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EU project to desalinate water with carbon fibres
Pic: SGL Carbon
Scientists in a project supported by the European Union as part of the Horizon 2020 programme are trying to desalinate sea water using carbon fibres and bacteria. The initiative will go a long way in solving the problem of drinking water shortage. Seawater desalination with carbon fibres is cheaper and more energy-efficient than conventional reverse osmosis.
Not far from the port city of Denia, on the Costa Blanca in Spain, engineers are currently building the first drinking water treatment plant based on microbial assisted desalination as part of the project "Microbial Desalination for Low Energy Drinking Water" (MIDES), an initiative being supported by the European Union as part of the Horizon 2020 programme. The project’s goal is to show that bacteria and carbon fibre can help treat seawater using significantly less energy than conventional desalination plants.
As energy conductors, carbon fibres are part of the innovative process for the treatment of drinking water. Up until now, seawater has generally been desalinated using a process known as reverse osmosis. Massive pressure forces the salty water through a membrane between two tanks. The membrane prevents the salty constituents in the water from passing through, meaning that the water collected in the tank on the other side is pure. The disadvantage: the pressure requires energy. Currently, about three kilowatt-hours of energy are needed to desalinate one thousand litres of seawater.
“With new desalination cells using carbon fibres, we are already starting one step earlier in the process,” Dr. Oswin Öttinger, head of New Technologies in SGL Carbon’s Central Innovation division, says. Technically speaking, the new process uses the principle of electrodialysis. Two differently polarised electrodes extract the majority of the sodium and chloride ions from the seawater. These ions migrate through two membranes into two separate chambers and cannot go back to the original chamber. Largely salt-free water remains in the middle chamber, which is then desalinated through reverse osmosis, requiring considerably less energy.
However, these electrodes also require an external source of electricity. At least that used to be the case. Now bacteria are producing the energy required in the new desalination cell. As the bacteria feed on wastewater, they produce electricity. Yet the bacteria don’t like electrodes made of metal. “That’s why we use carbon electrodes in the new desalination cell,” Öttinger explains. The extremely thin carbon fibres provide a support structure for the bacteria, and the electricity they produce is conducted through the carbon fibres.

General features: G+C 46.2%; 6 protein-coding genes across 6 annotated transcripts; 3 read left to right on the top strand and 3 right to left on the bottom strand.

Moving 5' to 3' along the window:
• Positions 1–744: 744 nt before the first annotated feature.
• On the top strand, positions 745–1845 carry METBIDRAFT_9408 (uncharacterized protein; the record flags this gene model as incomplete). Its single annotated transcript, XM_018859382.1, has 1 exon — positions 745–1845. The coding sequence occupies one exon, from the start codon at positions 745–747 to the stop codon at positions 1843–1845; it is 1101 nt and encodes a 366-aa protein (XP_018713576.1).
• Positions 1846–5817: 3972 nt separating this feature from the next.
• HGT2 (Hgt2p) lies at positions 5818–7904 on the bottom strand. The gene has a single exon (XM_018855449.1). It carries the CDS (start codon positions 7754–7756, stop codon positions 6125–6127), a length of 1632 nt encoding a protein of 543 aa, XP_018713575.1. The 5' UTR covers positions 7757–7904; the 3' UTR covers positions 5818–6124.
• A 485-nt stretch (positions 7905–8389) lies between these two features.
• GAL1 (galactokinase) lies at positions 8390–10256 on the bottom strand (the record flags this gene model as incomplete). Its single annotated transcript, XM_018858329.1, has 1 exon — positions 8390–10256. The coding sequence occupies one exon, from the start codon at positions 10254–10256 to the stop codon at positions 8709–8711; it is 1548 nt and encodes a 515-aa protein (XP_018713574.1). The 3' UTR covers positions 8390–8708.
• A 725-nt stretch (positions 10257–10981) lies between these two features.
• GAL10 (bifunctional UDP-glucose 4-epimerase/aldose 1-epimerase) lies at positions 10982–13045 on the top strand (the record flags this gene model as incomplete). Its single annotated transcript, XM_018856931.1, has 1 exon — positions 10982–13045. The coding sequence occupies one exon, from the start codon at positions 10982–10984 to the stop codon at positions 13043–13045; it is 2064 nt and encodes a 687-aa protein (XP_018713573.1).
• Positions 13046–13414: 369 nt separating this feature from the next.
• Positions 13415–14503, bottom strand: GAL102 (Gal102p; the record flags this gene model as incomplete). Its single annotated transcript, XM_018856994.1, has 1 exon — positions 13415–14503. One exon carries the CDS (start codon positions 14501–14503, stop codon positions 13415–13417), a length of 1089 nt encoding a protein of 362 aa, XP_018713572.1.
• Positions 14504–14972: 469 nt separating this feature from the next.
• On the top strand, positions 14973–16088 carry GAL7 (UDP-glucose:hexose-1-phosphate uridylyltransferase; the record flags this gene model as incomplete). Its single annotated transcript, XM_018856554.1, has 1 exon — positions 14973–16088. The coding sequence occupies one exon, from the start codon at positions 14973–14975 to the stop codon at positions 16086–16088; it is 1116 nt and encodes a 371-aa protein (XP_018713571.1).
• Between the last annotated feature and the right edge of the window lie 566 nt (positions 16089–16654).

“This innovation completely changes desalination: the energy generated from the wastewater makes it possible to produce drinking water from seawater at a very low cost,” says Frank Rogalla, project coordinator and head of research and innovation at FCC Aqualia SA, a partner company in the project. It’s a fascinating solution that could help defuse looming conflicts over drinking water throughout the world and, what’s more, help poorer countries in the process. Along the way, however, many aspects of this approach still need additional research. For example, it remains unclear which bacteria work best with which type of wastewater.
To keep the bacteria as comfortable as possible, the SGL team and other project partners are working on different approaches. Could it help the bacteria, for instance, to apply electrical voltage to the water during the colonisation phase? Or do the tiny energy producers need a specific temperature? Öttinger and his team are mainly optimising the carbon fibres to offer the bacteria the perfect surface to settle on. “But it may take some time before we have cleared the biggest hurdles,” Öttinger says.
Carbon fibres have enormous potential, even beyond drinking water treatment. “If someone had told me five years ago that we would be putting carbon fibers into seawater, I probably would have just shaken my head in disbelief,” he says. “And today our research is a great success.”
Öttinger and his team believe that the potential of carbon fibres is far from being exhausted. “Time and again, basic research brings amazing opportunities to light,” he says. “Today we’re definitely laying the foundation for some interesting new applications in the future. You just have to keep at it.” (SV)